From Rev Tony Buglass
Disgusted, that's how I feel. And ashamed at how others will see us. Which is why I signed the petition "Not in My Name" - it's at this website - go and sign it, please.
What is worst is that this is largely due to media hysteria - we've moved through credit crunch to swine flu to MP's expenses in a matter of weeks, and the impression is that it's all Gordon Brown's fault, and every MP is swilling it, and politics in this country has gone down the sewer. So folk have stayed at home, and let the idiots in.
Perhaps this will act as a shot across the bows. With any luck folk will wake up to what they've done (or allowed to happen by their apathy), and next time the fascists will be sent packing. But that also means those in power have to look to their game, and make sure that the grievances played on by the extremists are addressed.
From Anne W
Colin - Really there is no need to be concerned. The BNP are racist and sexist and they are wrong. It makes a mockery of democracy to suggest that I should not express this opinion.
I can add that democracy and citizenship involves a fundamental idea of equality which is something the BNP do not support.
Also, it is not true that 10% of people in Calderdale did not vote BNP -for one thing, the turnout was low.
On the tactics of keeping them out, I think Anne H is probably right.
From Cllr Tim Swift
Susan Press is entirely right on this one. As I said in my earlier post, you can't just vote 'against' the BNP, you have to work out how is actually going to beat them. As I said before, it was not enough just to vote - you had to vote for a candidate who was going to beat the BNP.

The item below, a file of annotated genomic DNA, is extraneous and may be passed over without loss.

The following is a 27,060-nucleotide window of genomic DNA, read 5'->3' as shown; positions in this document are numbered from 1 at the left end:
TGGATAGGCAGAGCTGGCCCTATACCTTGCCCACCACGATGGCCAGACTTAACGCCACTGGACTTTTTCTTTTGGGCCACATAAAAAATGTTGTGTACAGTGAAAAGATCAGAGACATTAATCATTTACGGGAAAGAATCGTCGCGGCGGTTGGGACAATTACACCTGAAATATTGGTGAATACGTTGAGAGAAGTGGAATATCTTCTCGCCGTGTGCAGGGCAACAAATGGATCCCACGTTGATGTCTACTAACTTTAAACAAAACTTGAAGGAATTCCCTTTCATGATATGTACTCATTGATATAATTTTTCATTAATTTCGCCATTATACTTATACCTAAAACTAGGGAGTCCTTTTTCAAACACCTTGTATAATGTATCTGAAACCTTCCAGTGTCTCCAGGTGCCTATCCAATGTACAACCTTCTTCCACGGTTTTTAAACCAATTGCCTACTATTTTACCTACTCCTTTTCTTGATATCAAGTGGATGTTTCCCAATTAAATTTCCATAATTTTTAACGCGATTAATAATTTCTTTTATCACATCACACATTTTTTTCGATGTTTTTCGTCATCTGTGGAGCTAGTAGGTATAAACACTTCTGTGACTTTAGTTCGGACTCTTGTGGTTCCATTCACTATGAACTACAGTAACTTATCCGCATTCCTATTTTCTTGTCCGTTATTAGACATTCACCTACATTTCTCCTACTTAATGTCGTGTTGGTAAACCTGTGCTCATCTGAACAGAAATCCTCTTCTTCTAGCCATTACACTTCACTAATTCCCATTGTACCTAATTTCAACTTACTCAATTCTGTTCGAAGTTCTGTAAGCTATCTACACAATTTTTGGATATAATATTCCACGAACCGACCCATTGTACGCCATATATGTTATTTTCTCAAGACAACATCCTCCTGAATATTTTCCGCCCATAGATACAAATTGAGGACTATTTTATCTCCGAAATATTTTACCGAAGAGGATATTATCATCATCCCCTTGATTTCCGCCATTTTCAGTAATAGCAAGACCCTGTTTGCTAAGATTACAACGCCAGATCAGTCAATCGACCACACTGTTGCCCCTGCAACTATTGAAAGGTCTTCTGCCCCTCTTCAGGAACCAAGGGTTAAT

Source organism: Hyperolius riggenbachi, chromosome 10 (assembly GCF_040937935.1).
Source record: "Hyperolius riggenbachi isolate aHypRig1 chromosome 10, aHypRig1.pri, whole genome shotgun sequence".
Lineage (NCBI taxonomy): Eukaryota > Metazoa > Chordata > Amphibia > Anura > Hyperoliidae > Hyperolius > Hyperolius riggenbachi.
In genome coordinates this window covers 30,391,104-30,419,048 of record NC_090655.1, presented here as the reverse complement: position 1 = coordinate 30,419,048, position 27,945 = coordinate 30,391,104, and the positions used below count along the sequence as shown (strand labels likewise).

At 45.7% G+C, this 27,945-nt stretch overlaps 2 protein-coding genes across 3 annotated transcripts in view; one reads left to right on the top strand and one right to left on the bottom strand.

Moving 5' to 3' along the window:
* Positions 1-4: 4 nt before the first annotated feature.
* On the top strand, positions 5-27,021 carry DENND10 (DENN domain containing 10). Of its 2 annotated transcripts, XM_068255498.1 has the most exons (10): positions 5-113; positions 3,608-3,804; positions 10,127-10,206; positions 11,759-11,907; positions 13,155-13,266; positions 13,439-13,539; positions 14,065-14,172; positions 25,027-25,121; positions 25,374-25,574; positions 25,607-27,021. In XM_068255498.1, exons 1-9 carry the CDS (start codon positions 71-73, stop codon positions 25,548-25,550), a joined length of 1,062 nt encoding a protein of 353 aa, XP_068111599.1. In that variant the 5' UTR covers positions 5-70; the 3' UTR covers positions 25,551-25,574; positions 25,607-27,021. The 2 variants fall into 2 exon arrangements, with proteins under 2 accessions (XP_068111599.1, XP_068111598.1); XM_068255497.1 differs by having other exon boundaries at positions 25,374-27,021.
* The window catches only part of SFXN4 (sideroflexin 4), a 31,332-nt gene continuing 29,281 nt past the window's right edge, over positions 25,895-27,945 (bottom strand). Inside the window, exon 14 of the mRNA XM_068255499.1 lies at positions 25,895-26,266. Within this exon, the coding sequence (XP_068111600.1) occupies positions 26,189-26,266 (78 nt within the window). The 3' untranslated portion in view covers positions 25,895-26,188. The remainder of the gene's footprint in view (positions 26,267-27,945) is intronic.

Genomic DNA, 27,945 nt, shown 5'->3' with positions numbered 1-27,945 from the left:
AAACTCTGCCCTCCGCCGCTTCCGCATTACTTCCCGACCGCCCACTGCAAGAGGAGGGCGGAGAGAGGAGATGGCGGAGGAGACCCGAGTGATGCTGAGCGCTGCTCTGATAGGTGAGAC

And tragically, my worst fears were entirely right and a very good MEP lost out to the BNP.
Ann H, I've no problems with people who voted green out of conviction. But if people did it as an easy option, then they helped the BNP to win. Even worse, almost 35,000 people voted for fringe left-wing factions that never had the slightest chance of winning a seat. They have a lot to answer for today.
From Tom Standfield
Tim Swift says that if we had voted Labour and not for minority parties that would have helped keep out the BNP, and even suggested that voting Green helped the BNP to win. Not true. If just one or two per cent more had voted Green instead of Labour, Labour would still have got their seat, but the Greens would have got the sixth seat; not the BNP.
From Graham Barker
So the Labour party is now blaming the election of the BNP MEP on everyone who didn’t vote Labour. That’s a good one. This is the Labour party that has just committed electoral suicide by backing Gordon Brown when it had the chance to replace him. It’s time the Labour party, locally and nationally, snapped out of it and started to recognise that for the forseeable future they’re not worth voting for.
From Rachel Whitwell
The BNP actually had less voters than last time but the Labour masses didn't bother. That is why BNP did so well - same as UKIP I would assume.
From Cllr Tim Swift
I don't want this thread to become tedious, so this will be my last post on the subject for the time being; I just want to make what I was saying quite clear.
Firstly, please read the context of this thread. It was about how best to make sure the BNP did not win a seat. In that context, I was making the argument that the only choice was to vote Labour and that the last seat woudl come down to a choice between Labour and the BNP.